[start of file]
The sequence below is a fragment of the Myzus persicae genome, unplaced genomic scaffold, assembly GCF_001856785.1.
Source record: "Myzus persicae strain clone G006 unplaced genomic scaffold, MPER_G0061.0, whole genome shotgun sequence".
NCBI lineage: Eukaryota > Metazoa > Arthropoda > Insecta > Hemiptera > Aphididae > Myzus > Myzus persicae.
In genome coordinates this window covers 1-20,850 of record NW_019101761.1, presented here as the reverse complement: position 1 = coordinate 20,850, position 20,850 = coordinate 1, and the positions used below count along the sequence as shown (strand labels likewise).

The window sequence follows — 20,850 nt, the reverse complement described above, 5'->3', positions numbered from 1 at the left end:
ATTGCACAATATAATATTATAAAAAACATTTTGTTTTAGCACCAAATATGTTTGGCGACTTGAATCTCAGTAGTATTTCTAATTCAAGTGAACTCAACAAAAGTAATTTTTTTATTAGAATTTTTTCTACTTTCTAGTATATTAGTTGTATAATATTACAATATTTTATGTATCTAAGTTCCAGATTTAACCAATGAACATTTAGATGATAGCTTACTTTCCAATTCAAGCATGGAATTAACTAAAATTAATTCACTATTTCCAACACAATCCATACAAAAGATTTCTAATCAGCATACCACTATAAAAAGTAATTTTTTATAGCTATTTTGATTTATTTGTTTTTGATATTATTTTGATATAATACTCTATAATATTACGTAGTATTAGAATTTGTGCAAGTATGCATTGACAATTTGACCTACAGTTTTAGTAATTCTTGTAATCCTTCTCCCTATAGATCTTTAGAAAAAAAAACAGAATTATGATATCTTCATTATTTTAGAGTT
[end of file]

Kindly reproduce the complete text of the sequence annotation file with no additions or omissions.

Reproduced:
The sequence below is a fragment of the Myzus persicae genome, unplaced genomic scaffold, assembly GCF_001856785.1.
Source record: "Myzus persicae strain clone G006 unplaced genomic scaffold, MPER_G0061.0, whole genome shotgun sequence".
NCBI lineage: Eukaryota > Metazoa > Arthropoda > Insecta > Hemiptera > Aphididae > Myzus > Myzus persicae.
In genome coordinates this window covers 1-20,850 of record NW_019101761.1, presented here as the reverse complement: position 1 = coordinate 20,850, position 20,850 = coordinate 1, and the positions used below count along the sequence as shown (strand labels likewise).

The window sequence follows — 20,850 nt, the reverse complement described above, 5'->3', positions numbered from 1 at the left end:
ATTGCACAATATAATATTATAAAAAACATTTTGTTTTAGCACCAAATATGTTTGGCGACTTGAATCTCAGTAGTATTTCTAATTCAAGTGAACTCAACAAAAGTAATTTTTTTATTAGAATTTTTTCTACTTTCTAGTATATTAGTTGTATAATATTACAATATTTTATGTATCTAAGTTCCAGATTTAACCAATGAACATTTAGATGATAGCTTACTTTCCAATTCAAGCATGGAATTAACTAAAATTAATTCACTATTTCCAACACAATCCATACAAAAGATTTCTAATCAGCATACCACTATAAAAAGTAATTTTTTATAGCTATTTTGATTTATTTGTTTTTGATATTATTTTGATATAATACTCTATAATATTACGTAGTATTAGAATTTGTGCAAGTATGCATTGACAATTTGACCTACAGTTTTAGTAATTCTTGTAATCCTTCTCCCTATAGATCTTTAGAAAAAAAAACAGAATTATGATATCTTCATTATTTTAGAGTT